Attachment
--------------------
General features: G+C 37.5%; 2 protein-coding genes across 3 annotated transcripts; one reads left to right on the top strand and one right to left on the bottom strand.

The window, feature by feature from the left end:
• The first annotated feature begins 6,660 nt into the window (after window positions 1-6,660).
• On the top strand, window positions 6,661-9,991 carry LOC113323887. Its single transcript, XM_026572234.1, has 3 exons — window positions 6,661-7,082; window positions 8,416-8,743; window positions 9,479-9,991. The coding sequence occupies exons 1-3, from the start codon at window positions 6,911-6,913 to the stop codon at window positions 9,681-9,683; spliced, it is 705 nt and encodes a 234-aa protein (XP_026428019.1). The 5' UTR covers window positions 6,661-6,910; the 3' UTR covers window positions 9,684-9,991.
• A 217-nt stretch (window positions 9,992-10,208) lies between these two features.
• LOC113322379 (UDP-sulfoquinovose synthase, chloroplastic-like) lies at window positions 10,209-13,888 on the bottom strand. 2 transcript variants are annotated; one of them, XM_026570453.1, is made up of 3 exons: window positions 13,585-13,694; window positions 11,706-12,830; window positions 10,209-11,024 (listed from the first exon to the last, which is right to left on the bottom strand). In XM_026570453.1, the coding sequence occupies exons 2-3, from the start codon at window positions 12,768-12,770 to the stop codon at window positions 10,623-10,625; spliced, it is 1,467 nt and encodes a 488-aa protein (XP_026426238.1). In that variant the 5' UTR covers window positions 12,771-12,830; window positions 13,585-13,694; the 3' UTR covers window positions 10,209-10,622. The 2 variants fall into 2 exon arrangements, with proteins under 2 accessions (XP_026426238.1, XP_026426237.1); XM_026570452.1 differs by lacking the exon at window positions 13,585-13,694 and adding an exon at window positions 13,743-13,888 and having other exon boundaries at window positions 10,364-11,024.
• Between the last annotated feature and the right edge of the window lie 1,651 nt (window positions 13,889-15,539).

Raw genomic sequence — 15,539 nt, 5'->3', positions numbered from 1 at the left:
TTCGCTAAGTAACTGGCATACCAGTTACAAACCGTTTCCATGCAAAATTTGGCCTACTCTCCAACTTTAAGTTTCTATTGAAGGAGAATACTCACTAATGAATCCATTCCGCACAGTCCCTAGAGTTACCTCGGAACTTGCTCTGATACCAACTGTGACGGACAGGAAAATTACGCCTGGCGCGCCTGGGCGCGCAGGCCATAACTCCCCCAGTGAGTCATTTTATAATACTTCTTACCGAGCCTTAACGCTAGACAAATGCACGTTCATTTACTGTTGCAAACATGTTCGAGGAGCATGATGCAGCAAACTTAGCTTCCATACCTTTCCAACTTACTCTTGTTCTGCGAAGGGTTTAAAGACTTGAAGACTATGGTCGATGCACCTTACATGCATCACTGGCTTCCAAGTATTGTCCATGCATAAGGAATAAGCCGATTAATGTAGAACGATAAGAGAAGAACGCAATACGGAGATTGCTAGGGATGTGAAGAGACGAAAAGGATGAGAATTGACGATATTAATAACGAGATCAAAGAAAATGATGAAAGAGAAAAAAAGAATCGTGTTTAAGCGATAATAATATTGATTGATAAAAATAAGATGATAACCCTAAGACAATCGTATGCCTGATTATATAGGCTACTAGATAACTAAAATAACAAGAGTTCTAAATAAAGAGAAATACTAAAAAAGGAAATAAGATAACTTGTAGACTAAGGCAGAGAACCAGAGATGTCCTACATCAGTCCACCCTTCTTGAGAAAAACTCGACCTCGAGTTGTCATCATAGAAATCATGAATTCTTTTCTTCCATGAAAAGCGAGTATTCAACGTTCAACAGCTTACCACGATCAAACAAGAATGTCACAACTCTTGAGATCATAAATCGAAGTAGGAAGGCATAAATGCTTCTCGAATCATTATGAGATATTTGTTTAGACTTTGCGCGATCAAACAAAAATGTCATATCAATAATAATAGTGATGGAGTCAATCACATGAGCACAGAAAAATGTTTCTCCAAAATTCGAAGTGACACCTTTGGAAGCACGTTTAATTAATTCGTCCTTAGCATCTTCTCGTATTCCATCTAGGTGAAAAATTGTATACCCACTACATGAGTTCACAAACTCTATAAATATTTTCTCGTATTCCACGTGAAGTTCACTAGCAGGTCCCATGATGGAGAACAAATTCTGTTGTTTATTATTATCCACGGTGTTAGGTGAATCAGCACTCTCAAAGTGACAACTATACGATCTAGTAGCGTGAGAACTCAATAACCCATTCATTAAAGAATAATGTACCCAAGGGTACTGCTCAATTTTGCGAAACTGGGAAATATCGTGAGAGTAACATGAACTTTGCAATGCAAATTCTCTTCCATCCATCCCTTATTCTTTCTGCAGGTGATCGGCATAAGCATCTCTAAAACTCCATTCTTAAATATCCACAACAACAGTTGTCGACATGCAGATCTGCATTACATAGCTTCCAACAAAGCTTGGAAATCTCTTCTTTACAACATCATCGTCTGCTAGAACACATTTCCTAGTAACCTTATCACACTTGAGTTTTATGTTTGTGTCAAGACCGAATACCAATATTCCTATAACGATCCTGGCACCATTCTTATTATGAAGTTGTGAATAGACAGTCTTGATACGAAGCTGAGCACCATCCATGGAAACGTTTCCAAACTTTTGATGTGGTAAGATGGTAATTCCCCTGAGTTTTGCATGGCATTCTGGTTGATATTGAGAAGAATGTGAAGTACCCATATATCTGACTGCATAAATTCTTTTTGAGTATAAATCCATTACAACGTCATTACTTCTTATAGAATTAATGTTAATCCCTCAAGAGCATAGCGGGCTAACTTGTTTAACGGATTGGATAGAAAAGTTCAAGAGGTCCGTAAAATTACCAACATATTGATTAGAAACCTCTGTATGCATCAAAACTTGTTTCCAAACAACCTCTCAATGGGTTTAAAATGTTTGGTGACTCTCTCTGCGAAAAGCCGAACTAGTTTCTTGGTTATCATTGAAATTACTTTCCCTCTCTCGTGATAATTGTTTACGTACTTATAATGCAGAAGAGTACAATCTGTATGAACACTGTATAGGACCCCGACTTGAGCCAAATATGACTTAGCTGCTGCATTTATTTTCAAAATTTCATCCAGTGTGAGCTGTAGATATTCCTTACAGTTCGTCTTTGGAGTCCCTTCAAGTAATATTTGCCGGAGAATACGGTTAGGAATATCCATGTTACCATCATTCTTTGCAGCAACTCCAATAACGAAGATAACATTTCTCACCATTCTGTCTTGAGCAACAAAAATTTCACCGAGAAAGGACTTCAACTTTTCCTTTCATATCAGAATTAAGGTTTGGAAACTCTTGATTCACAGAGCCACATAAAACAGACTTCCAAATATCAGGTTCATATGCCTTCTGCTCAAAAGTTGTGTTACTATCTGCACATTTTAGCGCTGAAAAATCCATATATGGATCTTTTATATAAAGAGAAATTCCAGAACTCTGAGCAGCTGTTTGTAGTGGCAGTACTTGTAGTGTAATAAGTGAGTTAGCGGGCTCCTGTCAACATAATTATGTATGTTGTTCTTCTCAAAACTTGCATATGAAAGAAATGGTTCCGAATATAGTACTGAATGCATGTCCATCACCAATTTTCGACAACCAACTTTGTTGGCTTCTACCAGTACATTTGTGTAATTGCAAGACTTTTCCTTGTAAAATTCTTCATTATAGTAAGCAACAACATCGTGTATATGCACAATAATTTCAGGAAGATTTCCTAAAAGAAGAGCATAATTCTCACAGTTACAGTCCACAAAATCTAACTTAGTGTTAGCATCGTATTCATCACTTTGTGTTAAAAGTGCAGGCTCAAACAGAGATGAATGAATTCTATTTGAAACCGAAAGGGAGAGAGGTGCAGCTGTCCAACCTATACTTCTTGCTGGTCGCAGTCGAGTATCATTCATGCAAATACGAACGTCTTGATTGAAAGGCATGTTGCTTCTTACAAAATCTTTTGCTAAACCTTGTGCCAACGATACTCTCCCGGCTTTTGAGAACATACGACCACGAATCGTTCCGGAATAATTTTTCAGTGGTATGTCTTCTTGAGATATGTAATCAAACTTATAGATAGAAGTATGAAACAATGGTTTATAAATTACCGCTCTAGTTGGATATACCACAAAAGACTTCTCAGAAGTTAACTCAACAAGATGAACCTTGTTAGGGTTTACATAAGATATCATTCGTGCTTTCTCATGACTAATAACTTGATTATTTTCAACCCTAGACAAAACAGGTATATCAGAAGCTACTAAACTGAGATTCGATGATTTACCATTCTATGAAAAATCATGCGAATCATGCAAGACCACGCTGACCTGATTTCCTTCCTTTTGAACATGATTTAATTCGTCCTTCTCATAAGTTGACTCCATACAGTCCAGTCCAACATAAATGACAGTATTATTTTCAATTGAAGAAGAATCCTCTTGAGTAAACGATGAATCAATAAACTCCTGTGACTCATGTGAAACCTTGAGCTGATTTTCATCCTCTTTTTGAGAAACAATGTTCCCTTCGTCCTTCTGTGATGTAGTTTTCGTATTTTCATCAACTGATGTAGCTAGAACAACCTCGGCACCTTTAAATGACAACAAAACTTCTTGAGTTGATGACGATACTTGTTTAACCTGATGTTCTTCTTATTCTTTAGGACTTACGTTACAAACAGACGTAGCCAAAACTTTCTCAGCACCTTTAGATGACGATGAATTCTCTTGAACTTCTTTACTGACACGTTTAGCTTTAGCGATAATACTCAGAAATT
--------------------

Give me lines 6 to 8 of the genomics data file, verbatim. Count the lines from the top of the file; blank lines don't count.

• LOC113322379 (UDP-sulfoquinovose synthase, chloroplastic-like) lies at window positions 10,209-13,888 on the bottom strand. 2 transcript variants are annotated; one of them, XM_026570453.1, is made up of 3 exons: window positions 13,585-13,694; window positions 11,706-12,830; window positions 10,209-11,024 (listed from the first exon to the last, which is right to left on the bottom strand). In XM_026570453.1, the coding sequence occupies exons 2-3, from the start codon at window positions 12,768-12,770 to the stop codon at window positions 10,623-10,625; spliced, it is 1,467 nt and encodes a 488-aa protein (XP_026426238.1). In that variant the 5' UTR covers window positions 12,771-12,830; window positions 13,585-13,694; the 3' UTR covers window positions 10,209-10,622. The 2 variants fall into 2 exon arrangements, with proteins under 2 accessions (XP_026426238.1, XP_026426237.1); XM_026570452.1 differs by lacking the exon at window positions 13,585-13,694 and adding an exon at window positions 13,743-13,888 and having other exon boundaries at window positions 10,364-11,024.
• Between the last annotated feature and the right edge of the window lie 1,651 nt (window positions 13,889-15,539).

Raw genomic sequence — 15,539 nt, 5'->3', positions numbered from 1 at the left: